The UK government and regulators are failing to adequately oversee the privatized water sector, with companies prioritizing financial returns at the expense of “much-needed” infrastructure investment, a parliamentary report says.
The lax oversight system has allowed utilities to remain “over-focused on maximizing financial return at the expense of the environment, operational performance and financial sustainability”. House of Lords Industry and Regulatory Committee he said on Wednesday.
Evidence gathered during the expert inquiry revealed “general shock, anguish and anger among respondents at the state of our waterways and the apparent failure to deal with the problem”, said committee chairman Lord Clive Hollick.
The report said the government and regulator needed to do more to hold industry to account for pollution and that executives should not be entitled to “significant bonuses” if their companies fail to meet key performance targets. The waterfront was privatized in 1989.
Ministers should also give regulator Ofwat the power to ban directors of companies responsible for “serious pollution” from continuing to work in the sector, the report suggests.
Public outcry over the poor condition of the country’s waterways is growing. Last year’s rough report by MPs revealed that only 14 percent of rivers in England were rated as having a ‘good’ ecological status.
The Environment Agency, another regulator accused of failing to act effectively on polluters, last year found water companies’ environmental performance to be at an all-time low.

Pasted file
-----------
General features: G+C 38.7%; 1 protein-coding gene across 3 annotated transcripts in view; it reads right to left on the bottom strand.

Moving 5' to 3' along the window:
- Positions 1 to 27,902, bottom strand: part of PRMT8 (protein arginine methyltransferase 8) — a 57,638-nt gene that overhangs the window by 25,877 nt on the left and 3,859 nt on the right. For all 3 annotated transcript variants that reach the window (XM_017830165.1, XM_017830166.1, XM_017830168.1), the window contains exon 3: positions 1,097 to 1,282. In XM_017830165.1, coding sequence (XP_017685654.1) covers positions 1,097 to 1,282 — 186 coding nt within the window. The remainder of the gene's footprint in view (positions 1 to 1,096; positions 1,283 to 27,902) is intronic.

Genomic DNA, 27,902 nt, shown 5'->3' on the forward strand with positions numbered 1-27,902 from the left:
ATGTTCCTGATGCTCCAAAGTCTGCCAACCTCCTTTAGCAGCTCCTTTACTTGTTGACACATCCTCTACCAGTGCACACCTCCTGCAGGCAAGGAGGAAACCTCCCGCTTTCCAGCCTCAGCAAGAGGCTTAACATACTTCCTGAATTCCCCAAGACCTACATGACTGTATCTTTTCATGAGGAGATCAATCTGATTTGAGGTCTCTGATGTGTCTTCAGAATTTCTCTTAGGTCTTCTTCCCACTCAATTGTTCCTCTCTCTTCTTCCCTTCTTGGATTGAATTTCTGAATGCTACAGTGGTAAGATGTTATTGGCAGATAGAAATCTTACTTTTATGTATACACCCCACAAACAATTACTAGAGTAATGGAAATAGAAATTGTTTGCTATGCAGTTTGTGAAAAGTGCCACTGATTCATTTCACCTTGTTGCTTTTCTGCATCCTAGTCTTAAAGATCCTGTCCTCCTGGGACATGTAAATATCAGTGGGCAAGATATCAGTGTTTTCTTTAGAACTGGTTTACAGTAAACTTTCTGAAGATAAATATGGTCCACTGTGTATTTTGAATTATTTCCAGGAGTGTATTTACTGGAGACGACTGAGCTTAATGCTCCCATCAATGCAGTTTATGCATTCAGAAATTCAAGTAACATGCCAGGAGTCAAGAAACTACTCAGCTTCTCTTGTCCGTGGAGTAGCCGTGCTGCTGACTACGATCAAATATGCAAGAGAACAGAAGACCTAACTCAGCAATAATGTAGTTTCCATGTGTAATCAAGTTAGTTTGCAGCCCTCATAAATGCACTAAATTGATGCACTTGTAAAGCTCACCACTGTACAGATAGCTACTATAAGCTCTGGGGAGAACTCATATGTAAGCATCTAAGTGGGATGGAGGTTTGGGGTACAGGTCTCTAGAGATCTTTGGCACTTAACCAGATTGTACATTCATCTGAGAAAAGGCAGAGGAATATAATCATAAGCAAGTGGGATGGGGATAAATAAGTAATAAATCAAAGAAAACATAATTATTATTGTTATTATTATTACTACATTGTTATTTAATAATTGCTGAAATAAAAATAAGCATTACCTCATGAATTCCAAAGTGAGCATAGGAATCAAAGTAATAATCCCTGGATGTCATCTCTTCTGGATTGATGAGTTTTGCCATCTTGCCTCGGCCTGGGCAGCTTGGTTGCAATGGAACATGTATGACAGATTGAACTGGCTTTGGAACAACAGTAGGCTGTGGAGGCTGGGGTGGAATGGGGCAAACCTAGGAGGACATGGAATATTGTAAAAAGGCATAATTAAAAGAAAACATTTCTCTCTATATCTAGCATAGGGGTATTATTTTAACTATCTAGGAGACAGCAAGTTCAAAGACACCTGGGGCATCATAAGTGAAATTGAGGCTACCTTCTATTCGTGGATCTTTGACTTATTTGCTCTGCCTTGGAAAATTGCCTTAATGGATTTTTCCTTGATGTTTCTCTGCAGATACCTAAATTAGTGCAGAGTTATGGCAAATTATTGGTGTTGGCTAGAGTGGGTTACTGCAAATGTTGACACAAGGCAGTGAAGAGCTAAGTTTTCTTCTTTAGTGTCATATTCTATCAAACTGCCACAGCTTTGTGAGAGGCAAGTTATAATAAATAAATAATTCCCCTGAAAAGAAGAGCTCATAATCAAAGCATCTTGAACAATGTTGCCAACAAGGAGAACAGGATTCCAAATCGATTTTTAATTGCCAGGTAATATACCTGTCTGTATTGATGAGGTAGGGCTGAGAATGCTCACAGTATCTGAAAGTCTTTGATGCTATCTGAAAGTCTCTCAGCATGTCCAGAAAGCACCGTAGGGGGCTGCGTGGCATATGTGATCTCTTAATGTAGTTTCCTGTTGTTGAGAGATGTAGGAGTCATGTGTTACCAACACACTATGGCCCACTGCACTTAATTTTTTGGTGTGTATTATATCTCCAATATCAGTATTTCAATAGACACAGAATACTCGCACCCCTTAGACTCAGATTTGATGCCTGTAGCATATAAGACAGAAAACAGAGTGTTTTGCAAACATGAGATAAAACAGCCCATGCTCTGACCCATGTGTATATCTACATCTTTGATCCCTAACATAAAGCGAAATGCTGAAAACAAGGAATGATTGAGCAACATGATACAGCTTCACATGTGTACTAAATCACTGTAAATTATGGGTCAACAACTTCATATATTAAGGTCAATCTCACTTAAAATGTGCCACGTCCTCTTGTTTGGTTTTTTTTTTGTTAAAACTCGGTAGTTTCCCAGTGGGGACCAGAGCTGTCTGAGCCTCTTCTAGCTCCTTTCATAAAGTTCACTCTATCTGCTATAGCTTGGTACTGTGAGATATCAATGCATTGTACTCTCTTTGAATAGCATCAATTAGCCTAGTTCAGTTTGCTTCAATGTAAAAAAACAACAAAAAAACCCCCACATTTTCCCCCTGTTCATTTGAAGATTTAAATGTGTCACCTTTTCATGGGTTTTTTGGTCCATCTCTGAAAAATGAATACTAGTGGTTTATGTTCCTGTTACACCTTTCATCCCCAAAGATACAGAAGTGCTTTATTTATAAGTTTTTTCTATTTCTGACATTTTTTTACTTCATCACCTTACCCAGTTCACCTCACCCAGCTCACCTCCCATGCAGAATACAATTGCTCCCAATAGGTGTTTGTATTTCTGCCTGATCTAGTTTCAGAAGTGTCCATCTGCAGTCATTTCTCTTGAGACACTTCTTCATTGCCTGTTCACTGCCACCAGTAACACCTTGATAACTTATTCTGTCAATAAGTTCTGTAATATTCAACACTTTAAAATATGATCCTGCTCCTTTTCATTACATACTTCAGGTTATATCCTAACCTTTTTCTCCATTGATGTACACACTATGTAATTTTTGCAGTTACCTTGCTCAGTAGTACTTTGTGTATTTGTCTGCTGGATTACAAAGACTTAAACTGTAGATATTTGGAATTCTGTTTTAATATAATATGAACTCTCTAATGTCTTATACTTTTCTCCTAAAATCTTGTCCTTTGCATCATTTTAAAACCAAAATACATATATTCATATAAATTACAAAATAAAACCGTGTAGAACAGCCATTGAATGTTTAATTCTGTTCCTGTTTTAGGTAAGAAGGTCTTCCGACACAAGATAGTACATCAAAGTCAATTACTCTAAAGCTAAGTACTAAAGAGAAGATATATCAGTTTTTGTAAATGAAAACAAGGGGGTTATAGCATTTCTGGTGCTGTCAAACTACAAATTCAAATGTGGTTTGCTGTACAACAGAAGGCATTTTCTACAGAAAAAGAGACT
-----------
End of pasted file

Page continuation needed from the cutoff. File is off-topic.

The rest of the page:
The committee called on the government to ensure the agency is “adequately funded” to investigate, prosecute and sanction water companies for pollution.
The wide-ranging report found that the level of investment did not match the growing demand for water and wastewater services, and infrastructure maintenance and modernization. The network is now “not able to cope”, it said, as it urged the government to clarify how Ofwat needs to balance the need to keep short-term bills low while providing enough investment to ensure long-term provision.
He called on ministers to develop a national water strategy that covers both water quality and security of supply and sets clear targets for regulators. The report also said the government should introduce a “single social tariff” to protect vulnerable consumers who cannot afford their water bills.
Ofwat said this week it would acquire it new powers prevent companies from paying dividends if they fail to meet consumer and environmental performance targets. To ensure that water companies meet their legal obligations, including maintaining sewers, Ofwat regulates how much water companies can charge customers.
Ofwa called the report “helpful and detailed” and said many of the areas it identified were “work in progress”.
“The commission called us to allow companies to invest more money in the network. We agree that more spending is needed. At the same time, we note that in the last two years, 14 of the 17 water companies did not spend the funds received for investment in the network, and some of them spent less than half,” added the regulator.
Water UK, the industry trade body, said the committee was “right to encourage a more holistic approach to improving water quality, involving industry, government and regulators”.
He added: “We welcome the committee’s clear recommendation that the Government provide guidance to Ofwat on the increased level of investment needed to further improve the environment and water safety.”
The Department for the Environment Food and Rural Affairs said the Government knew more needed to be done and “we will move further and faster to hold companies to account for delivering for customers and our environment”.